Patrick McFarland's articles

From XMMS to Audacious: the history of a Winamp clone

One of the most used functions on any modern computer is the ability to play back music. From the first beeps and bloops in arcade machines, to the AdLib and the first Sound Blasters in home PCs, to the monstrosity of the 51 million transistor Sound Blaster X-Fi, people have listened and continue to listen to music on computers.

Back in 1997, someone finally decided to write a usable music player for GNU/Linux: X11Amp, now known as XMMS.

Inside the mind of the enemy: the community

A few years back, Eric S. Raymond (or, as everyone else calls him, ESR), wrote a lengthy paper about this community. Entitled The Cathedral and the Bazaar, he wrote about how the Free/Open Source Software (FOSS) community does what it wants when it wants to.

I don't think he was entirely wrong; I just don't think he was entirely right, either.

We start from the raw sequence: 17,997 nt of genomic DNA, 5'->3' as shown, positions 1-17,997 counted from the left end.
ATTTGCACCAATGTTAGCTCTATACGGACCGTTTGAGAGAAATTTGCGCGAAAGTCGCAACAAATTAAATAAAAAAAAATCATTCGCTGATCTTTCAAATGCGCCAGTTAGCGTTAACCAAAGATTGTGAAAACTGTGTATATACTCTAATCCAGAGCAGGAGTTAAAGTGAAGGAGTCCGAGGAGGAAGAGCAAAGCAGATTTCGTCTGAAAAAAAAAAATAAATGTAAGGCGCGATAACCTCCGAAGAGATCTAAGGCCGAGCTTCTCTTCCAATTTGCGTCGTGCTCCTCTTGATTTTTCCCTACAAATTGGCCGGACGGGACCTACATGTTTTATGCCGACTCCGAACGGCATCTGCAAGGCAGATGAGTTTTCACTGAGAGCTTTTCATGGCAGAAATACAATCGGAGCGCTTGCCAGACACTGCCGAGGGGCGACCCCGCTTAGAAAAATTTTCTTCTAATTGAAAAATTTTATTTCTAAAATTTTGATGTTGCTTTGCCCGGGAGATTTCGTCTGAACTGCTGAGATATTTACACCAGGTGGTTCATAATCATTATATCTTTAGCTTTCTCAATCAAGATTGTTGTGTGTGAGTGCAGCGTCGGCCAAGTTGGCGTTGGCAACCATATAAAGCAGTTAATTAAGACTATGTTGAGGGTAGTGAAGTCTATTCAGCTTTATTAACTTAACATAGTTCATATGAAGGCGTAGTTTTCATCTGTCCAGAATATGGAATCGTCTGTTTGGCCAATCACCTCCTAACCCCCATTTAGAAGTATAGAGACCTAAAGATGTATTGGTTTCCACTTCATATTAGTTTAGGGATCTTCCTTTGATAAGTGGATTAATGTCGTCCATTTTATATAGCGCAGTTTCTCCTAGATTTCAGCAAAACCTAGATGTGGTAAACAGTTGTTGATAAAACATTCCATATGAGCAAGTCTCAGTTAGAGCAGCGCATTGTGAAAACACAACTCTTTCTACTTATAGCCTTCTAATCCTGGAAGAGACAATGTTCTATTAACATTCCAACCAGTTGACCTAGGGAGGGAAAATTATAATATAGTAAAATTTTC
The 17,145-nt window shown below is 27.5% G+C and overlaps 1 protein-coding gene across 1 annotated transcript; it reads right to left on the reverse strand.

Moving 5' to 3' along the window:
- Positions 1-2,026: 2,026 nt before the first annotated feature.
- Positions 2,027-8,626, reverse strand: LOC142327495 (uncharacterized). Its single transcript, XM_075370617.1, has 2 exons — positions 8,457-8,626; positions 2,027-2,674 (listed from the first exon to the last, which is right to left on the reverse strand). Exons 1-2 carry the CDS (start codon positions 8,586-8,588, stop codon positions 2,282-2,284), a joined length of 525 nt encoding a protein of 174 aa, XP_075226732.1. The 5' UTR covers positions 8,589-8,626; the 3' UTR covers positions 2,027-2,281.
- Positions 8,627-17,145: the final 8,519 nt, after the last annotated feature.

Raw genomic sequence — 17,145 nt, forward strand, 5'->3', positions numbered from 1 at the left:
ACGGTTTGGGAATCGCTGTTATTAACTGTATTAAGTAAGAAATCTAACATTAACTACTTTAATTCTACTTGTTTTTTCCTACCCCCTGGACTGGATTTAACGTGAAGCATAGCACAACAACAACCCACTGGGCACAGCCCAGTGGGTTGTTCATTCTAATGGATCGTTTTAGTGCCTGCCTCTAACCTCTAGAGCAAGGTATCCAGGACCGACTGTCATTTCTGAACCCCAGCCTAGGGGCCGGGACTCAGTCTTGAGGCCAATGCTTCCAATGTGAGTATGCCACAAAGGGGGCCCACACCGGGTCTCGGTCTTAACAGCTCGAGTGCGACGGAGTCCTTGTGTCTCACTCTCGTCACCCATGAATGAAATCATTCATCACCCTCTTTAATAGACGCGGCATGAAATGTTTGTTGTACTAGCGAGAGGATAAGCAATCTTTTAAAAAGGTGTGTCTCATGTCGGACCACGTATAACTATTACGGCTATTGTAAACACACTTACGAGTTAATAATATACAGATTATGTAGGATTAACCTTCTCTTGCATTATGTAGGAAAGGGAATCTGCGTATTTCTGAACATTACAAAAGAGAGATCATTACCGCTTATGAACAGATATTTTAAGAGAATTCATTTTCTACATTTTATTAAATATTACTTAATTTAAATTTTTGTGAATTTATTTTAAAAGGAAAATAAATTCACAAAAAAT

Inside the mind of the enemy: the business analyst

For those who don't interact with the business world, there are a classification of middle management assistants called the 'business analyst'. These analysts help middle management hobble along, either directly or through some widely read newspaper or magazine or website by telling bosses what the future of their industry is. They are our enemy.

They predict the future through a combination of careful wording, stating the obvious in an interesting way, voodoo magic, and rubber chickens. Most people don't take stock into what most business analysts say, but the atypical pointy haired boss will buy right into what they say.

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